The artist in the group exhibition “Tales Of Our Time” challenge the conventional understanding of place. By portraying often-overlooked cultural and historical narratives, they explore concepts of geography and nation-state. Their works address specific locations, such as their hometowns, remote borderlands, or a group of uninhabited islands, as well as abstract ideas, such as territory, boundaries, or even utopia.
By Dimitris Lempesis
Photo: Solomon R. Guggenheim Museum
For the group exhibition “Tales Of Our Time”, Guggenheim Museum in New York commissioned Chia-En Jao, Kan Xuan, Sun Xun, Sun Yuan & Peng Yu, Tsang Kin-Wah, Yangjiang Group, and Zhou Tao to create new works. Working in a range of mediums, including Video, Sculpture, Installation, Mixed Media on paper, and participatory intervention, these artists are unified by their distinctive and independent practices that poetically balance politics and aesthetics. Featuring the new commissioned works, the exhibition offers a heterogeneous view of contemporary art from China and explores tensions between individual narratives and the constructions of mainstream history. Chia-En Jao’s project-based practice stretches across different mediums. After studying, working, and exhibiting in Europe, Jao returned to Taipei. This international experience informs his perspective on the particular conditions of Taiwan’s political, economical, and social situation. His practice, deeply rooted in his local surroundings, has more recently delved into colonial histories and the cross-cultural tensions in the Asia Pacific region. Sun Xun studied printmaking at the China Academy of Art in Hangzhou. His interest in traditional modes of representation, such as ink painting and woodcut printing, is reflected in the deft craftsmanship of his animated films. Energetic and hand-drawn, his films are composed of up to five thousand single frames. Layered with metaphors and references, Sun’s work unravels concepts such as time, history, revolution, myth, and humanity through surreal imageries and fantastical episodes. Sun Yuan and Peng Yu are collaborators since 2000, the artists draw inspiration not only from major international social and political events, but also from local news, close friends, and neighbors. Their practice is rebellious and whimsical, addressing provocative topics with a touch of humor and a very individual brand of realism. Tsang Kin-Wah migrated to Hong Kong at the age of six. After completing his undergraduate degree in fine art the Chinese University of Hong Kong, he moved to London for a master’s degree in book arts at the Camberwell College of Arts, the London Institute. This sojourn in the United Kingdom and his subsequent return to Hong Kong—where Tsang has since resided, propelled him to ruminate on questions of identity and existence, especially the interplay between appearance and truth. Yangjiang Group was formed by Zheng Guogu, Chen Zaiyan and Sun Qinglin, that work away from the better-known cultural, economic, and political centers. Such critical distance allows them to create an autonomous zone, cultivating an independent spirit and approach in pursuit of political and social freedom through art practice. Known for playfully attacking traditional Chinese calligraphy and subverting socio-cultural conventions and values, the group produces works in many mediums, such as painting, multimedia installation, performance, and social gatherings. Places and communities in massive flux provide the visual and narrative materials for Zhou Tao’s arresting video works, which are often presented in exhibitions alongside his sketches, drawings, and photographs. His practice includes transforming ordinary surroundings into theaters, where he superimposes and interchanges background and stage, viewer and actor, fact and storyline, documentation and representation.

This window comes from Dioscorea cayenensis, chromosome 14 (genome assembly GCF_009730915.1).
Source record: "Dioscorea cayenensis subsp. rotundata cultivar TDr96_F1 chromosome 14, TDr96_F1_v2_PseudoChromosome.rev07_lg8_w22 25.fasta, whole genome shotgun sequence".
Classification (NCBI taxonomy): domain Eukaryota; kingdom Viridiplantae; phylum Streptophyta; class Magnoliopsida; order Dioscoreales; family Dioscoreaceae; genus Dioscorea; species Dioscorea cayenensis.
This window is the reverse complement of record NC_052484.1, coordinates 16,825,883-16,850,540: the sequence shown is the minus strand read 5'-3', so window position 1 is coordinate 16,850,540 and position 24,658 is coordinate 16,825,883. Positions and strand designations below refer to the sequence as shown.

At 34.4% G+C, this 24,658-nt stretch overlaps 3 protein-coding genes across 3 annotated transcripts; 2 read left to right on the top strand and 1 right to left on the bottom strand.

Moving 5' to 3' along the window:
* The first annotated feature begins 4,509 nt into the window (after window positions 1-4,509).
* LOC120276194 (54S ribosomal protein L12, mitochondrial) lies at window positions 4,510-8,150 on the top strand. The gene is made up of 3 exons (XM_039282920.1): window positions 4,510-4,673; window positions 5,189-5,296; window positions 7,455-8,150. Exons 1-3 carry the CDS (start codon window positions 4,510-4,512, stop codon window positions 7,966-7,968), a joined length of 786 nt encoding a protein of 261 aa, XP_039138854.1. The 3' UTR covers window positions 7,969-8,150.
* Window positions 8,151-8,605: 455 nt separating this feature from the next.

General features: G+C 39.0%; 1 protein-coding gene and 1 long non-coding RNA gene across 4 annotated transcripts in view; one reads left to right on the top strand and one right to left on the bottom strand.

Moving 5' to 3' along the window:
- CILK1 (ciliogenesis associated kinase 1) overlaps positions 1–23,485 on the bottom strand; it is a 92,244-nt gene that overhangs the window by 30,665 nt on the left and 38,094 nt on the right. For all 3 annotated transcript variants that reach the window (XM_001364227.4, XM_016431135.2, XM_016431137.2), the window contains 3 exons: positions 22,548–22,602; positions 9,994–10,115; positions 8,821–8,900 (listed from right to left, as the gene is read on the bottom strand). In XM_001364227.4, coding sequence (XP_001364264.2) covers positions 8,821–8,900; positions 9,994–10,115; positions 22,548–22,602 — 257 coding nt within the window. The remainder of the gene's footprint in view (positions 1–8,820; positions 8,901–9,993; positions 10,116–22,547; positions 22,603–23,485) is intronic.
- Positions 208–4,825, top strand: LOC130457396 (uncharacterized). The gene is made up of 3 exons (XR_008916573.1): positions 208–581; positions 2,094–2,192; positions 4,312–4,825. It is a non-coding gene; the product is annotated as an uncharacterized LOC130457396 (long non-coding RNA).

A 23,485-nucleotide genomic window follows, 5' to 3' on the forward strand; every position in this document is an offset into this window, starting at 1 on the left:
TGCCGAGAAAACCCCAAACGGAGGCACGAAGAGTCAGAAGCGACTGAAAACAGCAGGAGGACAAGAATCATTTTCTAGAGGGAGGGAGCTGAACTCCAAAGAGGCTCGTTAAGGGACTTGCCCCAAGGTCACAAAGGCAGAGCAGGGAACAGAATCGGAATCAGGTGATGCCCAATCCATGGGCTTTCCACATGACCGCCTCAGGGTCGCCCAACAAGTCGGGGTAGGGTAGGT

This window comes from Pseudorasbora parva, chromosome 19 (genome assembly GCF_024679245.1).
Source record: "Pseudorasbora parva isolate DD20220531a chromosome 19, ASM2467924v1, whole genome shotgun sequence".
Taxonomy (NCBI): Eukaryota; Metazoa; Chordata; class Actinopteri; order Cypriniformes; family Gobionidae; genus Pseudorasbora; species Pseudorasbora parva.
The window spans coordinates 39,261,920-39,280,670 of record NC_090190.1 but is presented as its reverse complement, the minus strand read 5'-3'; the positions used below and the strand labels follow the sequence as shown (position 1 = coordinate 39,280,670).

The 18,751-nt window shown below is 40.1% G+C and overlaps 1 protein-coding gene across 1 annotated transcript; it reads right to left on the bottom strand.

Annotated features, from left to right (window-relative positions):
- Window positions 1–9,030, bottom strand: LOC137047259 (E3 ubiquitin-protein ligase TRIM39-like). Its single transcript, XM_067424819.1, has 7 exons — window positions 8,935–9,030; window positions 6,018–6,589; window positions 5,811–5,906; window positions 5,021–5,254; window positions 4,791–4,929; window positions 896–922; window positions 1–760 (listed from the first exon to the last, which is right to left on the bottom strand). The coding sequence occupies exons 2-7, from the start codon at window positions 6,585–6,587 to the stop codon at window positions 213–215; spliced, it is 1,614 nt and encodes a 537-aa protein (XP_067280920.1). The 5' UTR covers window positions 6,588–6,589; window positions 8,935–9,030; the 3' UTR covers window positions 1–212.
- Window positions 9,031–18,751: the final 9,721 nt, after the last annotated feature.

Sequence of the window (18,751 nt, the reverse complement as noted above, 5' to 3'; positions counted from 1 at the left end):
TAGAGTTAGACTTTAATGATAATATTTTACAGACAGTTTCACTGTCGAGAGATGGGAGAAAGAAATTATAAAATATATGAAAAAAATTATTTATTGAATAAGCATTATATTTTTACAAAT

Info: Curators: Hou Hanru & Xiaoyu Weng, Solomon R. Guggenheim Museum, 1071 5th Avenue, New York, Duration 4/11/16-11/3/17, Days & Hours: Fri & Sun–Wed 10:00–17:45, Sat, 10:00-19:45, www.guggenheim.org